Silchester Players - Blithe Spirit
14th to 15th September and 21st to 22nd September 2018
Review from the Newbury Weekly News.
Ghostly goings-on go on this week
Silchester Players: Blithe Spirit, at Silchester Village Hall, on Friday, September 14, Saturday, September 15, and Friday, September 21, and Saturday, September 22
What would happen if you accidentally brought your late wife back to life during a dinner party? It's a topic explored in Blithe Spirit, a Noel Coward classic comedy from the 1930s, which was staged by Silchester Players last week at the village hall.
The unlikely tale focuses on author Charles Condomine and his wife Ruth, who invite a slightly muddled medium (Madame Arcati) to hold a séance in their home as source material for a new novel Charles is writing. The evening goes disastrously wrong, of course, and Charles's first wife Elvira appears from beyond the grave, spreading chaos and mayhem throughout the household.
Brian Gillett arid Sarah Oliver were very well cast as Charles and Ruth, both mastering the wordy, but witty, dialogue in scenes that ranged from playful banter to waspish sniping.
Lisa Neville, as the ethereal Elvira, gave an excellent performance – she clearly relished the playful character of the first wife on a quest to win her husband back, her expression constantly changing as she delighted in her own mischief.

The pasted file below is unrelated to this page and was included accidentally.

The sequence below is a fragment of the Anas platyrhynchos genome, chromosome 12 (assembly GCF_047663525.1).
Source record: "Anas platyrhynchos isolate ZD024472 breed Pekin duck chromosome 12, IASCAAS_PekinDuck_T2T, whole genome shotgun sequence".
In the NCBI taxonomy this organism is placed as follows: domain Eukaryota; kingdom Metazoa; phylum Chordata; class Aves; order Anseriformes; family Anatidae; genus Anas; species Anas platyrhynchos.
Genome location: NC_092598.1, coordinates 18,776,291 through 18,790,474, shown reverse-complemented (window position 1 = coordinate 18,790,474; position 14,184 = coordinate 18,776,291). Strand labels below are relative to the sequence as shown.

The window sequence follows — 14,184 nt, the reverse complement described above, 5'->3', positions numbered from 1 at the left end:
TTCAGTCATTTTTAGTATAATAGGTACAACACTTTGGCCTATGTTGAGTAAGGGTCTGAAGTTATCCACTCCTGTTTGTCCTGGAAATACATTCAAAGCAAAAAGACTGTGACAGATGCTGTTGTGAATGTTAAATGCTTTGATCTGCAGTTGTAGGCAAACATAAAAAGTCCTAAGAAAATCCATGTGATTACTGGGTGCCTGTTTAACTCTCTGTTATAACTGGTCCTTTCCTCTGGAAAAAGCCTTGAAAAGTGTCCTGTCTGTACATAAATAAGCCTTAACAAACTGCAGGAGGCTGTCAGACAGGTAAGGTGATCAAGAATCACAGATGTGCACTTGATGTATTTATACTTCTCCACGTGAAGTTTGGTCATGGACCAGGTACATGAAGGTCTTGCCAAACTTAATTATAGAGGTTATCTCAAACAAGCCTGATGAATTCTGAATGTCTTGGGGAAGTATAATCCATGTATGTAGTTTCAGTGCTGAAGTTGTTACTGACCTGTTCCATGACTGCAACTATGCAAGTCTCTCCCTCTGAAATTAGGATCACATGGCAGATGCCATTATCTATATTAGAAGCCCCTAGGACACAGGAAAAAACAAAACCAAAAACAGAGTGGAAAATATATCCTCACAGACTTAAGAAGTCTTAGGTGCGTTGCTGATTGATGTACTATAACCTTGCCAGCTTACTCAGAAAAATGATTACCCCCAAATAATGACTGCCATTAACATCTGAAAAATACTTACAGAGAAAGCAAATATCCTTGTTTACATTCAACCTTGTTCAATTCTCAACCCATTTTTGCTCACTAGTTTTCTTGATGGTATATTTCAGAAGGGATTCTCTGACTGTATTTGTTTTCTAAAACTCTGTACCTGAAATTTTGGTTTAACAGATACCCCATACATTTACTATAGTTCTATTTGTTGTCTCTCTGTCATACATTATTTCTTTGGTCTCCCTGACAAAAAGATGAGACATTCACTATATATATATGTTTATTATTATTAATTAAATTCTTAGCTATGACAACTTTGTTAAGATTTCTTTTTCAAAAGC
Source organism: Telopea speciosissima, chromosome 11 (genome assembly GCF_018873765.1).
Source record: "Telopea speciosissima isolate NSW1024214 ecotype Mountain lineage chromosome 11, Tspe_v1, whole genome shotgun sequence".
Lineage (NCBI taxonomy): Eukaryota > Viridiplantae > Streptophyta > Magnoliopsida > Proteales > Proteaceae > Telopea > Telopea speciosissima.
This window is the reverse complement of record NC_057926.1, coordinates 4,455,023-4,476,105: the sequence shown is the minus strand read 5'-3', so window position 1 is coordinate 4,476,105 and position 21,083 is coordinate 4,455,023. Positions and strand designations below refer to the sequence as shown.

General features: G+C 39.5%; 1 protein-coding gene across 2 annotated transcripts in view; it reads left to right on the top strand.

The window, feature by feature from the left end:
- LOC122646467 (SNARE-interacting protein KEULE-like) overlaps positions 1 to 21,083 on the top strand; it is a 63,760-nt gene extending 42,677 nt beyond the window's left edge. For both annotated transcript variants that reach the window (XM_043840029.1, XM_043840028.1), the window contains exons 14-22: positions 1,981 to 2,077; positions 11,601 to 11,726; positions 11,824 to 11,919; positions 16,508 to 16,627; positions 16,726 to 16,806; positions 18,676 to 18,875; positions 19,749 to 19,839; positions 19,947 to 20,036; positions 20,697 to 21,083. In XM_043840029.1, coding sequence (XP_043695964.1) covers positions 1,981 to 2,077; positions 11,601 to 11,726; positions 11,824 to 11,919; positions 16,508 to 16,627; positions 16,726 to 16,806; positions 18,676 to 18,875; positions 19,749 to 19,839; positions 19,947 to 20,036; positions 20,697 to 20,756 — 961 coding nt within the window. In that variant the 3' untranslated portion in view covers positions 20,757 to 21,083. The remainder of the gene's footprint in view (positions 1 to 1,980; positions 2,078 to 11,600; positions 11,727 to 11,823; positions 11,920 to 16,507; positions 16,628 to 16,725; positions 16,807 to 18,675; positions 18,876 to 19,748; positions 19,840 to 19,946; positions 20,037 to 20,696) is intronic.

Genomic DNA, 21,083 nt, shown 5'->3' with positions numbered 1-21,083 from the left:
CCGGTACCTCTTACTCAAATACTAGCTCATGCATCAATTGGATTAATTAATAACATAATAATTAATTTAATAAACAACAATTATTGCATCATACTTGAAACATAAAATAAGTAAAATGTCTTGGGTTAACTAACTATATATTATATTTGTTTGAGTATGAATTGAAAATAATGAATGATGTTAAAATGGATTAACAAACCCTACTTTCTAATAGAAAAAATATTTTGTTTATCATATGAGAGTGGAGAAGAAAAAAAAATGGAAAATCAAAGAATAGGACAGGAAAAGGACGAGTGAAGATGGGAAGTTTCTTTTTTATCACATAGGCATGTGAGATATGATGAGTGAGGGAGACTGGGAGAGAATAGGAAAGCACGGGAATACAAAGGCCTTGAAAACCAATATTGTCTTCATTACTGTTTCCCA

Nick Lock and Amanda Albrecht provided nice cameos as the Condomines' friends Dr and Mrs Bradman, Amanda capturing the doctor's wife's penchant for conversational faux pas. Faith Albrecht's over-zealous maid Edith was very well portrayed, while Caroline Martin as Madame Arcati threw herself energetically into the role, filling the stage with mystical eccentricity.
Famously, the eighth member of the Blithe Spirit cast is the set, which provides a lively finale to the production. Silchester's stage was well-dressed, with some nice period fittings. However, it seemed a little cluttered with furniture. This was a shame as the action around the entrance and séance table felt slightly crowded, and Edith's comic dashes to the door weren't always easy to see.
That aside, this was a very enjoyable production – Keith Graham's direction was polished and pacey and Tim Oliver's backstage team provided slick support throughout.